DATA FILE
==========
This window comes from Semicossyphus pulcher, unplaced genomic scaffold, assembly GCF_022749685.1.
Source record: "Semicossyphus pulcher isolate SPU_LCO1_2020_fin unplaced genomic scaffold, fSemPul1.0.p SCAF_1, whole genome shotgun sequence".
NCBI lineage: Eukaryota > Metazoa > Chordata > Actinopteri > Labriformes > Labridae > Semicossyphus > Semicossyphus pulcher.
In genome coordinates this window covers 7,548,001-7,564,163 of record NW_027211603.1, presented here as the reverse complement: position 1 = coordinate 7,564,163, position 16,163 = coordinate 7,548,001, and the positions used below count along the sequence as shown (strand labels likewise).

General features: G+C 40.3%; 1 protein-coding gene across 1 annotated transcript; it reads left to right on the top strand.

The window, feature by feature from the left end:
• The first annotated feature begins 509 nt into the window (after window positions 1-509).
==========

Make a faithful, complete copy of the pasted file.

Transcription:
This window comes from Semicossyphus pulcher, unplaced genomic scaffold, assembly GCF_022749685.1.
Source record: "Semicossyphus pulcher isolate SPU_LCO1_2020_fin unplaced genomic scaffold, fSemPul1.0.p SCAF_1, whole genome shotgun sequence".
NCBI lineage: Eukaryota > Metazoa > Chordata > Actinopteri > Labriformes > Labridae > Semicossyphus > Semicossyphus pulcher.
In genome coordinates this window covers 7,548,001-7,564,163 of record NW_027211603.1, presented here as the reverse complement: position 1 = coordinate 7,564,163, position 16,163 = coordinate 7,548,001, and the positions used below count along the sequence as shown (strand labels likewise).

General features: G+C 40.3%; 1 protein-coding gene across 1 annotated transcript; it reads left to right on the top strand.

The window, feature by feature from the left end:
• The first annotated feature begins 509 nt into the window (after window positions 1-509).